Authors+Show Affiliations

From the Department of Neurology (L.Z., C.Z., H.C.C.), and Department of Preventive Medicine (W.J.M.), Keck School of Medicine, University of Southern California, Los Angeles, CA; Department of Neurology, University of California Los Angeles, Los Angeles, CA (H.V.V.); and Department of Neurology, University of California Davis, Sacramento, CA (W.G.E.).No affiliation info availableNo affiliation info availableNo affiliation info availableNo affiliation info availableNo affiliation info available

Pub Type(s)

Clinical Trial
Journal Article
Multicenter Study
Research Support, N.I.H., Extramural

Language

eng

PubMed ID

23887837

Citation

Zheng, Ling, et al. "Cerebral Atherosclerosis Is Associated With Cystic Infarcts and Microinfarcts but Not Alzheimer Pathologic Changes." Stroke, vol. 44, no. 10, 2013, pp. 2835-41.
Zheng L, Vinters HV, Mack WJ, et al. Cerebral atherosclerosis is associated with cystic infarcts and microinfarcts but not Alzheimer pathologic changes. Stroke. 2013;44(10):2835-41.
Zheng, L., Vinters, H. V., Mack, W. J., Zarow, C., Ellis, W. G., & Chui, H. C. (2013). Cerebral atherosclerosis is associated with cystic infarcts and microinfarcts but not Alzheimer pathologic changes. Stroke, 44(10), 2835-41. https://doi.org/10.1161/STROKEAHA.113.001945
Zheng L, et al. Cerebral Atherosclerosis Is Associated With Cystic Infarcts and Microinfarcts but Not Alzheimer Pathologic Changes. Stroke. 2013;44(10):2835-41. PubMed PMID: 23887837.
* Article titles in AMA citation format should be in sentence-case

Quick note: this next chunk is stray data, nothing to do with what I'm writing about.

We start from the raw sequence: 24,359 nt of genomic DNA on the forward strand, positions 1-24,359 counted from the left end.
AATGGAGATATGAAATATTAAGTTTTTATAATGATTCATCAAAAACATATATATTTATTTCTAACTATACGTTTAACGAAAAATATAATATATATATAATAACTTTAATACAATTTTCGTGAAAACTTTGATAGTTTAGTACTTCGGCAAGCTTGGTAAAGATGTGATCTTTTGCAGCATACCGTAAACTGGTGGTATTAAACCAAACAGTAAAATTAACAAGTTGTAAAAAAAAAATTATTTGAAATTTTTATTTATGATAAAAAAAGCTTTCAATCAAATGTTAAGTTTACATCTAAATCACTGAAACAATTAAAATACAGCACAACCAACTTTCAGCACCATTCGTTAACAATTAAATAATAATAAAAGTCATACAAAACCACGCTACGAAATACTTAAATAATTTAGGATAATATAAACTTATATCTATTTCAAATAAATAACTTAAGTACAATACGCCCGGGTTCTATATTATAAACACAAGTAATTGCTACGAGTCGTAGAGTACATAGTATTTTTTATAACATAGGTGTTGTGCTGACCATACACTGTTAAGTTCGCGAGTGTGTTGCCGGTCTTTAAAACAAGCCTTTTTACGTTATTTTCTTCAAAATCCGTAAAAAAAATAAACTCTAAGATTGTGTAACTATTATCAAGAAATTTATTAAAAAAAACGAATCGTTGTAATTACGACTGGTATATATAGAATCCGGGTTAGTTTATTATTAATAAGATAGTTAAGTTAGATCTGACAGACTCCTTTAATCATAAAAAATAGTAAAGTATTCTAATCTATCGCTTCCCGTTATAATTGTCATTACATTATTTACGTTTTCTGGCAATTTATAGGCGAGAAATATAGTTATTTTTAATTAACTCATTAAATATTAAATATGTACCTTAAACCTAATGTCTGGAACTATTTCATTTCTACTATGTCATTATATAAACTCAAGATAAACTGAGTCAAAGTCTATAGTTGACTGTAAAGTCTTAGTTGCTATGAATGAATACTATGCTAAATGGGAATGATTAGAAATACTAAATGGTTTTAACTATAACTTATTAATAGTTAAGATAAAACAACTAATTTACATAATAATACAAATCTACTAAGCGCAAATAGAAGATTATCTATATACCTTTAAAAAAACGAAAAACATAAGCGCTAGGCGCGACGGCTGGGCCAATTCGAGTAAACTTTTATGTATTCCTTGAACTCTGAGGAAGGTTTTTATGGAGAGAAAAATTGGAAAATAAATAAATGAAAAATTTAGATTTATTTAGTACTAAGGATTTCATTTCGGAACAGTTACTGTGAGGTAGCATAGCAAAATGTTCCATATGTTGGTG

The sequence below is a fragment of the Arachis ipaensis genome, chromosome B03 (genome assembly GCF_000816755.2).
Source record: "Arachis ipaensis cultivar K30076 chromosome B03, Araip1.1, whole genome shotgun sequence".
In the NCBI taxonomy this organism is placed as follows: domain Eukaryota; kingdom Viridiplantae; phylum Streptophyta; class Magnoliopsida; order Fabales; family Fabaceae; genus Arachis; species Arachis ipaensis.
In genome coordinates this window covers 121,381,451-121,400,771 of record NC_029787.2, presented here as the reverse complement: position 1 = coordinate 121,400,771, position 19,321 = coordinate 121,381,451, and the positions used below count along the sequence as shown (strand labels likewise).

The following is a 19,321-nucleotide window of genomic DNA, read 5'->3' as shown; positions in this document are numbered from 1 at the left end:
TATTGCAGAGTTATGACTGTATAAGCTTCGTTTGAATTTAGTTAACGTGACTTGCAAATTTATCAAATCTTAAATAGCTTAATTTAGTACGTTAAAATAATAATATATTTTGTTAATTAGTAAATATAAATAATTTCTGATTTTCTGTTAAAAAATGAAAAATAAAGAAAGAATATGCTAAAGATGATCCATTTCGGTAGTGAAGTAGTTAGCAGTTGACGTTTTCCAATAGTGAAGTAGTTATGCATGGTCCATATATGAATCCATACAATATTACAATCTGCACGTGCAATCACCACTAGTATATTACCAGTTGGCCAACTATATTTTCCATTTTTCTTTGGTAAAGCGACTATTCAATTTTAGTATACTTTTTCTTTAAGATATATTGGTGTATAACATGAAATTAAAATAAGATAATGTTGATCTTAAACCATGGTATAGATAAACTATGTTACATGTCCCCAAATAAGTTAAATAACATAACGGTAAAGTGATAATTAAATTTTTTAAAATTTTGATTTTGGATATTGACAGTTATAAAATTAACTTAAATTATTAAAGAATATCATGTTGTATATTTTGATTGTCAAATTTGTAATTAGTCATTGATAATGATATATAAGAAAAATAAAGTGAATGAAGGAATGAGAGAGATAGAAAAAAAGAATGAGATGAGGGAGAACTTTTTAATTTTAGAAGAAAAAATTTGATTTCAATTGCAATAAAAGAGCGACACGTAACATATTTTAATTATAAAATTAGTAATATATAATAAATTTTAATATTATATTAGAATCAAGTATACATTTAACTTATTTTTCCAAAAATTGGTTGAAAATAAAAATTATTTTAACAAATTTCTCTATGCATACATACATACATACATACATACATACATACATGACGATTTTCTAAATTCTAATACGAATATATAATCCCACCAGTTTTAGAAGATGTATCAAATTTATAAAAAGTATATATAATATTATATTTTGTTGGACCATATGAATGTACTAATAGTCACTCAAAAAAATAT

TY - JOUR T1 - Cerebral atherosclerosis is associated with cystic infarcts and microinfarcts but not Alzheimer pathologic changes. AU - Zheng,Ling, AU - Vinters,Harry V, AU - Mack,Wendy J, AU - Zarow,Chris, AU - Ellis,William G, AU - Chui,Helena C, Y1 - 2013/07/25/ PY - 2013/7/27/entrez PY - 2013/7/28/pubmed PY - 2013/12/16/medline KW - Alzheimer KW - atherosclerosis KW - infarction KW - microinfarct SP - 2835 EP - 41 JF - Stroke JO - Stroke VL - 44 IS - 10 N2 - BACKGROUND AND PURPOSE: Some studies have reported associations between intracranial atherosclerosis and Alzheimer disease pathology. We aimed to correlate severity of cerebral atherosclerosis, arteriolosclerosis, and cerebral amyloid angiopathy with neurofibrillary tangles, neuritic plaques, and cerebral infarcts. METHODS: This autopsy study (n=163) was drawn from a longitudinal study of subcortical ischemic vascular disease, Alzheimer disease, and normal aging. Multivariable logistic regression models were used to test associations among the 3 forms of cerebrovascular disease and the presence of ischemic and neurodegenerative brain lesions. Apolipoprotein E genotype was included as a covariate in these multivariable models. RESULTS: Cerebral atherosclerosis was positively associated with microinfarcts (odds ratio [OR], 2.3; 95% confidence interval [CI], 1.2-4.4) and cystic infarcts (OR, 2.0; 95% CI, 1.0-4.2) but not Alzheimer disease pathology. Arteriolosclerosis showed a positive correlation with lacunar infarcts (OR, 2.0; 95% CI, 1.0-4.2) but not Alzheimer disease pathology. Cerebral amyloid angiopathy was inversely associated with lacunar infarcts (OR, 0.6; 95% CI, 0.41-1.1), but positively associated with Braak and Braak stage (OR, 1.5; 95% CI, 1.1-2.1) and Consortium to Establish a Registry for Alzheimer Disease plaque score (OR, 1.5; 95% CI, 1.1-2.2). CONCLUSIONS: Microinfarcts, which have been correlated with severity of cognitive impairment, were most strongly associated with atherosclerosis. Possible pathogenetic mechanisms include artery-to-artery emboli, especially microemboli that may include atheroemboli or platelet-fibrin emboli. Arteriolosclerosis was positively, whereas cerebral amyloid angiopathy was negatively correlated with lacunar infarcts, which might prove helpful in clinical differentiation of arteriolosclerotic from cerebral amyloid angiopathy-related vascular brain injury. SN - 1524-4628 UR - https://www.unboundmedicine.com/medline/citation/23887837/Cerebral_atherosclerosis_is_associated_with_cystic_infarcts_and_microinfarcts_but_not_Alzheimer_pathologic_changes_ L2 - http://www.ahajournals.org/doi/full/10.1161/STROKEAHA.113.001945?url_ver=Z39.88-2003&rfr_id=ori:rid:crossref.org&rfr_dat=cr_pub=pubmed DB - PRIME DP - Unbound Medicine ER -